A groundbreaking study that investigates how genome sequencing can be incorporated into the clinical care of children with cancer will launch at Baylor College of Medicine and Texas Children's Cancer Center with support from a $6 million grant from the National Human Genome Research Institute and the National Cancer Institute.

The Clinical Sequencing Exploratory grant from the NHGRI and NCI, which are part of the National Institutes of Health, was awarded to co-investigators Dr. Sharon Plon, a medical geneticist and professor of pediatrics – hematology/oncology at BCM, and Dr. Will Parsons, a pediatric oncologist and assistant professor of pediatrics – hematology/oncology at BCM.

Measuring use of new technology

"The questions we're asking in this study are not the typical research questions, such as whether a gene is associated with a certain disease," said Plon, who is also professor in molecular and human genetics and director of BCM's Cancer Genetics Clinic. "Rather, we're exploring how often we find things through sequencing that are important to the doctor and to the patient's family and how well doctors and parents understand the results of genetic testing. We'll be measuring how well we can use this new technology to help take care of cancer patients."

The study is comprised of three integrated projects.

Project 1 focuses on the enrollment of patients/parents in the study and assessment of the clinical impact of the genetic sequencing results.

Project 2 focuses on the generation of high-quality whole exome tumor and germline data in the CLIA-certified Whole Genome Laboratory at BCM and development of American College of Medical Genetics and CLIA compliant innovative genetic test reports for these data. The WGL is a joint effort of the BCM Medical Genetics Laboratories and Human Genome Sequencing Center, which are led by geneticists Dr. Christine Eng and Richard Gibbs.

Project 3 focuses on the ethical and social implications of the sequencing results, including analysis of the process of shared decision making between oncologists and parents as well as development of appropriate communication tools and best practices for conveying this complex genomic data to parents.

The study will be open to new patients at the Texas Children's Cancer Center with high-risk brain tumors or solid tumors. It is expected to start enrolling patients in March.

Used as guide for patient care

"Genomic sequencing technologies have become a valuable tool for research and it is presumed that they will eventually be used to guide patient care," said Parsons, who is also an assistant professor of molecular and human genetics at BCM and director of the Center for Personal Cancer Genomics and Therapeutics at TCCC. "But at this point, the process for how you would actually do that in a clinically appropriate way is still unclear. We expect to answer some important questions about the clinical application of genome sequencing through this study."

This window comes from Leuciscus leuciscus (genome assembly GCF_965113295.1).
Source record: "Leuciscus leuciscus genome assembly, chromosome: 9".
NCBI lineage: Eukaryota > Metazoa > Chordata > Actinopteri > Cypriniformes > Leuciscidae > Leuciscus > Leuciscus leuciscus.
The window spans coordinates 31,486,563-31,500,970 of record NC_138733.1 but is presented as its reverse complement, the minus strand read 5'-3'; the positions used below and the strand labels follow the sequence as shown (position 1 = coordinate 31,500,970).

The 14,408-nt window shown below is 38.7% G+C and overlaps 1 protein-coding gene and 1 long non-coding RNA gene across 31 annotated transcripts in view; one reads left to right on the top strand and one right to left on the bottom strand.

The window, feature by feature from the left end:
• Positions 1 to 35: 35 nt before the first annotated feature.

Once enrolled, blood and tumor samples from the patient will be sent to the BCM Whole Genome Laboratory, where sequencing of all the genes in the samples will be conducted. Meanwhile, the patient will start the standard treatment for his or her cancer.

"Children with cancer are put on very well-developed treatment protocols and that will continue to be the case," Parsons said.

Tumor and germline sequencing results for each patient will be available approximately three months after diagnosis and will be reported back to the parents in a meeting with the patient's oncologist and genetic counselors. The impact of these results on guiding further cancer treatment will then be evaluated, including how the data might impact decision making for patients with recurrent cancers, explained Parsons.

"The treatment options are much less clear for patients whose cancers return after initial therapy," Parsons said. "We want to learn how having genomic sequence information about the tumor would affect the decisions made by families and their oncologists about available treatments at recurrence."

In addition, a second meeting with a genetic counselor, physician and the patient's parents will review whether the results might have an impact on the inherited risk of cancer and other diseases for both the patient and other family members.

"This discussion could include things like, did we learn anything about what might have caused the child to develop cancer, was there anything in the genes that suggested the child had a genetic risk for cancer and might need screening for other types of cancer or that there might be other family members who might be at increased risk of cancer," Plon said.

Investigators will study what parents want to learn about these risks and how much these preferences vary among families.

Special ethical concerns

"When you sequence all of someone's genes, you may learn about all kinds of diseases – not just what caused the cancer but perhaps that the child is at risk for heart disease or for learning problems, something unrelated to their current medical problem," said Plon. Dr. Laurence McCullough, professor of medicine and medical ethics at BCM, will focus on the special ethical issues that occur in genome studies when the patient is a young child, including the discussion of results with parents of the potential for disease in the future.

The parent-physician meetings will be audio taped and a subset of parents will be further interviewed. The study will rely on existing strategies in analyzing physician-patient/parent communication developed at BCM under Dr. Richard Street, assistant professor of medicine – health services research.